Denver & Thornton, Colorado Climate

Thornton Climatology and Records   
Denver Climatology and Records   

Denver has a semi-arid steppe climate, with four distinct seasons. While Denver is located on the Great Plains, the weather of the city and surrounding area is heavily influenced by the proximity of the Rocky Mountains to the west. The climate, while generally mild compared to the mountains to the west and the plains further east, can be very unpredictable. Measurable amounts of snow have fallen in Denver as late as Memorial Day and as early as Labor Day, and trace amounts have been recorded in every month of the year.

The average temperature in Denver is 50.1 °F (10.1 °C), and the average yearly precipitation is 15.81 inches (402 mm). The season's first snowfall generally occurs around October 19, and the last snowfall is about April 27, averaging 61.6 inches (156 cm) of seasonal accumulation. Although Denver's Convention and Visitor Bureau claims Denver receives over 300 sunny days a year,[15] the National Oceanic and Atmospheric Administration places that figure at slightly above 250 days of sunshine a year.

Denver's winters can vary from mild to cold, and although large amounts of snow can fall on the mountains just west of the city, the effects of orographic lift dry out the air passing over the Front Range, shadowing the city from precipitation for much of the season. Additionally, warm chinook winds occasionally occur as air passing over the mountains heats as it descends, quickly melting snow accumulations and making Denver's winters milder than areas without this effect. The coldest temperature ever recorded in Denver was recorded on January 9, 1875 at -29 °F (-34 °C), though the last time Denver recorded a temperature below -20 °F (-29 °C) was in 1990.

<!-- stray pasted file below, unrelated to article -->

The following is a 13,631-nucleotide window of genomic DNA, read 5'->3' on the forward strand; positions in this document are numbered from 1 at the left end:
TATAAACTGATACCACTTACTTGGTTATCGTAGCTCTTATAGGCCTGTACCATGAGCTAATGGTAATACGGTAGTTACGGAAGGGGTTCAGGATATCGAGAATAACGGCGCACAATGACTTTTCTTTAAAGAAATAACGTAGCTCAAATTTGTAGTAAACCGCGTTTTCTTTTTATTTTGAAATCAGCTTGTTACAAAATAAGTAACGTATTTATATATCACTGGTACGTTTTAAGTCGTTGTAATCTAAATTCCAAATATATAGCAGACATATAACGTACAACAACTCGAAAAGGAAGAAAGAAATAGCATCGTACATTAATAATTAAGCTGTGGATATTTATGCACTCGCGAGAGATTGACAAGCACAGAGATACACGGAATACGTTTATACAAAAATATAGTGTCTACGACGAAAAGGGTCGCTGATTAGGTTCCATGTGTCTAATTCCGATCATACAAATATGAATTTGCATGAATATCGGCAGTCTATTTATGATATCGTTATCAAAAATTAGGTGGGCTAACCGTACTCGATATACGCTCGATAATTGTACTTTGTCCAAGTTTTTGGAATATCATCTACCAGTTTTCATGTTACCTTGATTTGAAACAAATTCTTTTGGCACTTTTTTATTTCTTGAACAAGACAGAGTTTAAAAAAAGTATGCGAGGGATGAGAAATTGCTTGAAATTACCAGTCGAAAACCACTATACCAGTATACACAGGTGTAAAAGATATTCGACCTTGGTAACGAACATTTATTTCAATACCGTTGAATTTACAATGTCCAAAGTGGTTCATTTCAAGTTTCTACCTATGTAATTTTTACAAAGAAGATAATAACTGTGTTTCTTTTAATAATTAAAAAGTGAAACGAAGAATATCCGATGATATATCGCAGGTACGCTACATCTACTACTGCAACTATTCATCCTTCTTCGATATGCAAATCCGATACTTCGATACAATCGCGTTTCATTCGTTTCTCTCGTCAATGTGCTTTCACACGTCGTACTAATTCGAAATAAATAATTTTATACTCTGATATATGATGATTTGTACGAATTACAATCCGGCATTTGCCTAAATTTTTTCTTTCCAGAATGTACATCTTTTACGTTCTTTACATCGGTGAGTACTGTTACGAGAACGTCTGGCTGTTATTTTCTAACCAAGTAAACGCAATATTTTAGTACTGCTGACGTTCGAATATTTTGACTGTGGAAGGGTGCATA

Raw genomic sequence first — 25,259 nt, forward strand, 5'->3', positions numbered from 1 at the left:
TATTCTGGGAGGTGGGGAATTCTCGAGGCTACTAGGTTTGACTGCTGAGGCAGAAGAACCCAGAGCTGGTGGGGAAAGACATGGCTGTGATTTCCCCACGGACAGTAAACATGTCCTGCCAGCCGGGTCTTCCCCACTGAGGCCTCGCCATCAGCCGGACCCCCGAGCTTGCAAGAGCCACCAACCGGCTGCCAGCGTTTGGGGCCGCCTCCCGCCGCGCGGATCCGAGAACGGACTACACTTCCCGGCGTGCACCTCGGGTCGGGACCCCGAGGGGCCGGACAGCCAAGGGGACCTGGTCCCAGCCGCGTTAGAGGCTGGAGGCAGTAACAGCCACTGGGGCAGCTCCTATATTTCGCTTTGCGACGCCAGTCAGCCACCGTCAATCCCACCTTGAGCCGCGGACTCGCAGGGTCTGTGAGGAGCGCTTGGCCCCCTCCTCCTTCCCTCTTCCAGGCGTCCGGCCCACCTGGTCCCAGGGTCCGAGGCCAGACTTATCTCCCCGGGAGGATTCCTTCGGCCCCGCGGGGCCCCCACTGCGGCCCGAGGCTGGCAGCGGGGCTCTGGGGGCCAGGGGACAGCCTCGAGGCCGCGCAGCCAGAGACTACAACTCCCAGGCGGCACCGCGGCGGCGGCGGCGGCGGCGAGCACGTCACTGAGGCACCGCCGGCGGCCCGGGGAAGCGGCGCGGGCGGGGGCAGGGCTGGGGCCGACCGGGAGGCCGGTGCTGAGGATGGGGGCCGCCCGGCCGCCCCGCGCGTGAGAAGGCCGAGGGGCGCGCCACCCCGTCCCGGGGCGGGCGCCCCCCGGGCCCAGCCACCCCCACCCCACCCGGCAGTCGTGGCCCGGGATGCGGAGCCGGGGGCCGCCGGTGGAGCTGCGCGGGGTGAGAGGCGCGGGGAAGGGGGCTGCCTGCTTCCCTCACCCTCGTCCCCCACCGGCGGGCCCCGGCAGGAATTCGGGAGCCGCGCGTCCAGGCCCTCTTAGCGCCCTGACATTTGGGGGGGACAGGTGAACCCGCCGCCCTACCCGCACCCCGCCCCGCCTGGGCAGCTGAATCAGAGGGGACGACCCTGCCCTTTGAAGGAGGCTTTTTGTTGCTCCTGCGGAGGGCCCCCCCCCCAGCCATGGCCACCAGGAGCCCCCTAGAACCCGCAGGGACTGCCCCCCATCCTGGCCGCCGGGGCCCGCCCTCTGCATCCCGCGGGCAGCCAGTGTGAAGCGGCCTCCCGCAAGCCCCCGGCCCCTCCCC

Spring brings with it significant changes as Denver can be affected by air masses on all sides. Arctic air from the north can occasionally combine with Pacific storm fronts bringing snow to the city. In fact, March is Denver's snowiest month, averaging 11.7 inches (29.7 cm) of snow. Additionally, warm air from the Gulf of Mexico can bring the first thunderstorms of the season, and continental warm air can bring summer-like warm and dry conditions.

Starting in mid-July, the monsoon brings tropical moisture into the city and with it come frequent short (and occasionally severe) late-afternoon thunderstorms. However, despite this tropical moisture, humidity levels during the day generally remain very low. The average high during the summer is 85 °F (29 °C) and the average low is 56 °F (13 °C).

In the autumn, the tropical monsoon flow dies down and as Arctic air begins to approach, it can combine with moisture from the Pacific Northwest to bring significant snowfall to the city – November is Denver's second snowiest month, and Denver's greatest recorded snowfall from a single storm, 45.7 inches (116 cm), fell in late autumn from December 1 to December 6, 1913.